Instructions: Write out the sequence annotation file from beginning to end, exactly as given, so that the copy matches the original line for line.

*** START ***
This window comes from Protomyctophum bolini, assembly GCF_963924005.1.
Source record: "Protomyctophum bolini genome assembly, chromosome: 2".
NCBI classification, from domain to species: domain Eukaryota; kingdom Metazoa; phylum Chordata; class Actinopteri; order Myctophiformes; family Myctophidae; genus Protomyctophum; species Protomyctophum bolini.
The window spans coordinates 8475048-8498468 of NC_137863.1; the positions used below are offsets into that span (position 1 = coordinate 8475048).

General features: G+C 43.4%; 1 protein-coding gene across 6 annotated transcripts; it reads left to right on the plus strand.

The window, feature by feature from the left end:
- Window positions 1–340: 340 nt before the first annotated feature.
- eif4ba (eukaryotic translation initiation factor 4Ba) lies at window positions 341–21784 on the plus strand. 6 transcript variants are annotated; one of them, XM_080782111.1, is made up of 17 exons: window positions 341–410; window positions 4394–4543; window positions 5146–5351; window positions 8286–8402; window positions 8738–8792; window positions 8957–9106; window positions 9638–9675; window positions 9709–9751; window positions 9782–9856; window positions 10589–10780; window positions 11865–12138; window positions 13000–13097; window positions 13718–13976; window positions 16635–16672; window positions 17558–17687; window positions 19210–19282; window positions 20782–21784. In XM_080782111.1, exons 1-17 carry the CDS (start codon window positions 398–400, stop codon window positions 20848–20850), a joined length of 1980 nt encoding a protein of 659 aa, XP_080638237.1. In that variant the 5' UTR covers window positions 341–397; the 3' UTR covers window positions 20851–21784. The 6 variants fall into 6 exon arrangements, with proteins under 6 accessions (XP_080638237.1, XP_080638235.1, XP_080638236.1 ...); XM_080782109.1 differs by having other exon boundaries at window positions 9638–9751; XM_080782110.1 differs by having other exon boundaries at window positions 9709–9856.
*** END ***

This window comes from Protomyctophum bolini, assembly GCF_963924005.1.
Source record: "Protomyctophum bolini genome assembly, chromosome: 2".
NCBI classification, from domain to species: domain Eukaryota; kingdom Metazoa; phylum Chordata; class Actinopteri; order Myctophiformes; family Myctophidae; genus Protomyctophum; species Protomyctophum bolini.
The window spans coordinates 8475048-8498468 of NC_137863.1; the positions used below are offsets into that span (position 1 = coordinate 8475048).

General features: G+C 43.4%; 1 protein-coding gene across 6 annotated transcripts; it reads left to right on the plus strand.

The window, feature by feature from the left end:
- Window positions 1–340: 340 nt before the first annotated feature.
- eif4ba (eukaryotic translation initiation factor 4Ba) lies at window positions 341–21784 on the plus strand. 6 transcript variants are annotated; one of them, XM_080782111.1, is made up of 17 exons: window positions 341–410; window positions 4394–4543; window positions 5146–5351; window positions 8286–8402; window positions 8738–8792; window positions 8957–9106; window positions 9638–9675; window positions 9709–9751; window positions 9782–9856; window positions 10589–10780; window positions 11865–12138; window positions 13000–13097; window positions 13718–13976; window positions 16635–16672; window positions 17558–17687; window positions 19210–19282; window positions 20782–21784. In XM_080782111.1, exons 1-17 carry the CDS (start codon window positions 398–400, stop codon window positions 20848–20850), a joined length of 1980 nt encoding a protein of 659 aa, XP_080638237.1. In that variant the 5' UTR covers window positions 341–397; the 3' UTR covers window positions 20851–21784. The 6 variants fall into 6 exon arrangements, with proteins under 6 accessions (XP_080638237.1, XP_080638235.1, XP_080638236.1 ...); XM_080782109.1 differs by having other exon boundaries at window positions 9638–9751; XM_080782110.1 differs by having other exon boundaries at window positions 9709–9856.